Pretty much everyone knows all this by now; the word has gotten out. For whatever reason, however, we have yet to create the public outcry or political will to overwhelm an intransigent establishment arrayed against fundamental change.

America is like an addict who just won't give it up. We get it that the drug addict can overdose, and the alcoholic can drink himself to death, but for whatever reason we think that doesn't apply to us. So many Americans have either said, or heard someone say, "Do you think we ought to do something?" when Tiffany fell down the stairs again or John was too loud at his sister's wedding. They get that such addictions don't just inconvenience; they kill. They get that someone better intervene.

But when it comes to our country, we are not intervening; we're still at the stage of trying to negotiate with our addiction. Or we're clinging to the increasingly unreasonable belief that surely something or someone will save us, when in fact the only something or someone that can save us is us. America remains stuck in our magical thinking, apparently choosing to believe that what we all know is happening perhaps isn't really happening.

Unless we break through our denial—realizing that great civilizations before us have crashed and burned, that species have gone extinct and that ours could too–perhaps we will not be ready to override the obstructions to saving ourselves in time.

Until then, we're a species at risk and the signs are everywhere. Travelling the country, I routinely ask audiences the following question: "How many of you are young people who have said—or someone who has heard a young person say—that they're not going to have kids because they think the world is so messed up they don't want to bring a child into it?" In places throughout the country, a surprising number of hands go up.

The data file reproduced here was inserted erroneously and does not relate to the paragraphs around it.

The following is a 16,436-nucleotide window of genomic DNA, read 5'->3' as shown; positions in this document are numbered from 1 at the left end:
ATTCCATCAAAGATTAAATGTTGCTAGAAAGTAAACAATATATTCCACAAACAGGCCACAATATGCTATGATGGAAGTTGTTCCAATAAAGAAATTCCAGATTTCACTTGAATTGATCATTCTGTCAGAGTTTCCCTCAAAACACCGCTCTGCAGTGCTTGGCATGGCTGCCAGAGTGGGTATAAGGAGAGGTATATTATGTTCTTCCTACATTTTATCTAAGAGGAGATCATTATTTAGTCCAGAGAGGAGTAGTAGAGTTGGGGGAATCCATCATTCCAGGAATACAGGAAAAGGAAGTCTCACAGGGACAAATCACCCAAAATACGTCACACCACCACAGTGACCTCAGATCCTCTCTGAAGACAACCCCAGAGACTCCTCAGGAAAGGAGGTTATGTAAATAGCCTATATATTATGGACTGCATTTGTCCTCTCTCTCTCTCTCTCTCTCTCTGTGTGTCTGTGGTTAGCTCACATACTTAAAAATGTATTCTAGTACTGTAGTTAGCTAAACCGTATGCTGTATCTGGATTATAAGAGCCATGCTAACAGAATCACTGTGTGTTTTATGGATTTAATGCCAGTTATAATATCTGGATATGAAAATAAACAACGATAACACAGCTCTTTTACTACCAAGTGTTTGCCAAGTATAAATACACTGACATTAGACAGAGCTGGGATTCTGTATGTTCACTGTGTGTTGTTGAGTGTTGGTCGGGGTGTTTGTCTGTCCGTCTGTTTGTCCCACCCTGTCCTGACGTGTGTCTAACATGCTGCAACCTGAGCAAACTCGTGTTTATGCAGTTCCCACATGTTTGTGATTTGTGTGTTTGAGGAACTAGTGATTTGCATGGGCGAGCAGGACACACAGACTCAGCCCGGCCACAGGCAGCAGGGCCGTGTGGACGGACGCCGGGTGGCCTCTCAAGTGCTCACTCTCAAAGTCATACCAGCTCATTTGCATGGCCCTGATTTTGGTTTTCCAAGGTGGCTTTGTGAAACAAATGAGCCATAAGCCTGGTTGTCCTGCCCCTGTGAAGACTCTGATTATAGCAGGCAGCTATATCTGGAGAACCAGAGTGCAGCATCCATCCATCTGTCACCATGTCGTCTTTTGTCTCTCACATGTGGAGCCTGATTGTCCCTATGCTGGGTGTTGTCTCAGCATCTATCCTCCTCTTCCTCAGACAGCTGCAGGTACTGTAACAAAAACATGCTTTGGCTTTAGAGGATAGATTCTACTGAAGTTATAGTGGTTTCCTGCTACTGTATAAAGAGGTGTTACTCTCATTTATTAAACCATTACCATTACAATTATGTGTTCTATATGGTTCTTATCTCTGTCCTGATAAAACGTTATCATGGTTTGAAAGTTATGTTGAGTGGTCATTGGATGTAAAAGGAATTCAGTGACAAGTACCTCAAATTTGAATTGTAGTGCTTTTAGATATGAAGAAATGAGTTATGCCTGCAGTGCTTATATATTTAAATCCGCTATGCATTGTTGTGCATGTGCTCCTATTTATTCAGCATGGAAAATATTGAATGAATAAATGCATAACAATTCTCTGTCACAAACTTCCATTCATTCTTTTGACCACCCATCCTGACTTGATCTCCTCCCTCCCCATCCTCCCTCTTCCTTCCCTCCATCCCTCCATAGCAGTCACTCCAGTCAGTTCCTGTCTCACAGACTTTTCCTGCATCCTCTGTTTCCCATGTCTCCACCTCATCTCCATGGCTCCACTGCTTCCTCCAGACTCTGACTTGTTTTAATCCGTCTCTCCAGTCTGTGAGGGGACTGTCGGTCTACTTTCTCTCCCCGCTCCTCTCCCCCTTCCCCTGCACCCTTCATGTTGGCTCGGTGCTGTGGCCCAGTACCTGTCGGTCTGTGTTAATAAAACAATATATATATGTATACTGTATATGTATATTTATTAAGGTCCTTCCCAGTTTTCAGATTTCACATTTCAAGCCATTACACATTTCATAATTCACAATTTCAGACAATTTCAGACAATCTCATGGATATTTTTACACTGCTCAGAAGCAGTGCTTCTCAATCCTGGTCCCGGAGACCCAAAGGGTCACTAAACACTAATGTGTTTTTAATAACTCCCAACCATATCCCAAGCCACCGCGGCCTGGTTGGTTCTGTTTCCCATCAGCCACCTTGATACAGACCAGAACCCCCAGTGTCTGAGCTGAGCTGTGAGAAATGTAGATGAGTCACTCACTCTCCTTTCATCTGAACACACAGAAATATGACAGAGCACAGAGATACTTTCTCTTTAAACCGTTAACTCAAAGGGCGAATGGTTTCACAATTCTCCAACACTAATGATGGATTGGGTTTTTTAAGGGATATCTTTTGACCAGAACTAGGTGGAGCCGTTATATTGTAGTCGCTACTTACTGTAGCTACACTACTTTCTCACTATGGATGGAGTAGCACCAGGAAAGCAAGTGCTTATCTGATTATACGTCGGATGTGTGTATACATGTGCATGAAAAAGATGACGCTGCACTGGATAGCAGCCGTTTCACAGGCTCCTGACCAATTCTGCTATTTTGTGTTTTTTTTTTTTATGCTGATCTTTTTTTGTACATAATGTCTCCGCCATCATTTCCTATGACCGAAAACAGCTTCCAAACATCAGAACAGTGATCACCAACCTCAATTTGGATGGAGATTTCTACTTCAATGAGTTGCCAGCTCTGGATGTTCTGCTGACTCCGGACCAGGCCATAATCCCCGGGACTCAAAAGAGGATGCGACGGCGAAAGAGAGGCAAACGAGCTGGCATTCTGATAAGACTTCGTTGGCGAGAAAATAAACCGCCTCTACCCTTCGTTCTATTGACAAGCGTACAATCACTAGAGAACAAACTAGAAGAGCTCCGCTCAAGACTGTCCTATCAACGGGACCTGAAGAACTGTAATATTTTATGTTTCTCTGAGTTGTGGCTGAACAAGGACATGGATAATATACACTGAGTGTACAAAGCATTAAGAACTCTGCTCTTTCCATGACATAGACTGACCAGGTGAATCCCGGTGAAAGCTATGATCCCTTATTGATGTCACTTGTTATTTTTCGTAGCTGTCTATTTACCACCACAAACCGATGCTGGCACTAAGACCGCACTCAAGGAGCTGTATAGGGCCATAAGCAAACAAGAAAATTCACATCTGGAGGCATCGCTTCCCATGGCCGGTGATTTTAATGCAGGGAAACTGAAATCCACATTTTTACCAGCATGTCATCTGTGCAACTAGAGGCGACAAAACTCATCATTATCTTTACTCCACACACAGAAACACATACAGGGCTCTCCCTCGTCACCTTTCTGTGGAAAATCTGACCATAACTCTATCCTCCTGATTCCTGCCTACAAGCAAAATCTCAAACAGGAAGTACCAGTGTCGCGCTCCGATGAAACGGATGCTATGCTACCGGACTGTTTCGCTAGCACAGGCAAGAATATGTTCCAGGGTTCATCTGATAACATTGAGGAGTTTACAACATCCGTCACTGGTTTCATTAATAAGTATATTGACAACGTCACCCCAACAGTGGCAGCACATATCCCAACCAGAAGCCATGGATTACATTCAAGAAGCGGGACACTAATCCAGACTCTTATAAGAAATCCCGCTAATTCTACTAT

Silence ensues as people look around, absorbing the significance of what this means. We have literally taken the world to such a place that young people think it would be irresponsible to bring a child into it. What could be more of a blinking red light than that? What do we have to do to break through the absurd economic arguments that still keep us from saving our one precious world?

Half-measures—applied too little, too slow and too late—will be the death knell of something too beautiful to put into words. Perhaps if enough of us pre-emptively grieve, then enough of us will pre-emptively act.

Marianne Williamson is a Newsweek columnist, best-selling author, political activist and spiritual thought leader. She is founder of Project Angel Food and co-founder of the Peace Alliance, and was the first candidate in the 2020 presidential primary to make reparations a pillar of her campaign. She is the author of 13 books, among them Healing the Soul of America and A Politics of Love.

The views expressed in this article are the writer's own.